NewsLocal News

Actions

Meet the new Utah State Medical Examiner

Posted at 7:35 AM, Jun 12, 2024

TAYLORSVILLE, Utah — After more than a dozen years Utah is getting a new State Medical Examiner, and FOX 13 sat down with the incoming M.E. to find out what popular TV shows get wrong about the job and what makes her work so vital.

“A post-mortem examination, is a very physically demanding job,” explained Dr. Deirdre Amaro. “To me [it’s] like manual labor. Then I have to sit down and think about everything I've seen, all the records I've read. I have to interpret the toxicology results. I have to put it all together to try to come up with the most reasonable cause of death, and that's really cool.”

For the last year of collected data, nearly 35% of the deaths in Utah were investigated by the Utah Office of the Medical Examiner. That is nearly 8,000 investigations.

Dr. Amaro, who recently moved to Utah from Missouri, is tasked with overseeing the staff of about 50 as they handle the deaths deemed suspicious, sudden, unexpected, violent, traumatic or unattended by a physician.

Despite decades of service, Dr. Amaro says she will always be a student of medicine.

“Every cause of death determination is a medical diagnosis, and every medical diagnosis is an educated guess, which is part of why we have to spend all our lives in training so we can be more educated to provide better guesses," she reflected.

After working to reduce the time each investigation takes, The Utah Medical Examiner’s Office has recently been accredited by the National Academy of Medical Examiners.

“To meet those standards, we need to have, I think it's 90% of cases done in 90 days,” Dr. Amaro said. “We are on track with that.”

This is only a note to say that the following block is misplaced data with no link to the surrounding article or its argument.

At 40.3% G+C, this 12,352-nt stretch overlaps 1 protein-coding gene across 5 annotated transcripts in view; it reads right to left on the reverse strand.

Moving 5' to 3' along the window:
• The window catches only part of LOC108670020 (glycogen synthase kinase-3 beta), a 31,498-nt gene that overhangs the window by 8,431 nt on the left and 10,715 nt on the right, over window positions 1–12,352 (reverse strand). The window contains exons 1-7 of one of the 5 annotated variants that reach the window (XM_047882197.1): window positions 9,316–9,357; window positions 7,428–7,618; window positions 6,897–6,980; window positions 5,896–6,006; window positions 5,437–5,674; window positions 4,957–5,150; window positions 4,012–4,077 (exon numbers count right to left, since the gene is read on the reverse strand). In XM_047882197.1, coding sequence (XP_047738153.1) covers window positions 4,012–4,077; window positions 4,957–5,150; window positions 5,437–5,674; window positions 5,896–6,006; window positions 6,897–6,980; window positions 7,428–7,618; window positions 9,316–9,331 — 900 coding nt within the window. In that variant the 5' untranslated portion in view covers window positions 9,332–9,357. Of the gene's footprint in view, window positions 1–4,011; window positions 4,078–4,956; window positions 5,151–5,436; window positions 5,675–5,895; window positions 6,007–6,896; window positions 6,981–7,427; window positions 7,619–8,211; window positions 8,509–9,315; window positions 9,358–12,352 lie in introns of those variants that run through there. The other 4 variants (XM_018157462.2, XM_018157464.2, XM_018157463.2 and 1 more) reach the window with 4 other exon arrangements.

Utah is one of few states with has a statewide medical examiner system, meaning every post-mortem examination comes to their office.

“That's really important from a public health standpoint,” Dr. Amaro says. “Because we get better data about what's killing people in our communities, and better data means we can potentially come up with better public health interventions to hopefully prevent future deaths.”

With the complexity of coming up with those educated guesses, Dr. Amaro says her job is not at all like the CSI shows…no quick and clear answers.

“I do enjoy watching them,” Dr. Amaro said when asked about her favorite crime drama. “Just because my brain can completely shut off because it's completely not realistic at all.”

Dr. Amaro says the biggest misconception about the job is that they become desensitized.

“People think, Oh, you deal with dead people, whatever. Like, end of story, but we're still very traumatized by what we do here. We see horrible things on a daily basis, and that affects all of us," she explained.

Despite this, the positives outweigh the challenges.

“If I do my job good enough, if I help collect the right data, if I help paint the right picture of what's killing people in our community, then I think I can help prevent future deaths," Dr. Amaro reflected. "And when I'm able to see that, when I'm able to get good answers from my work, that's very exciting and soul-nourishing."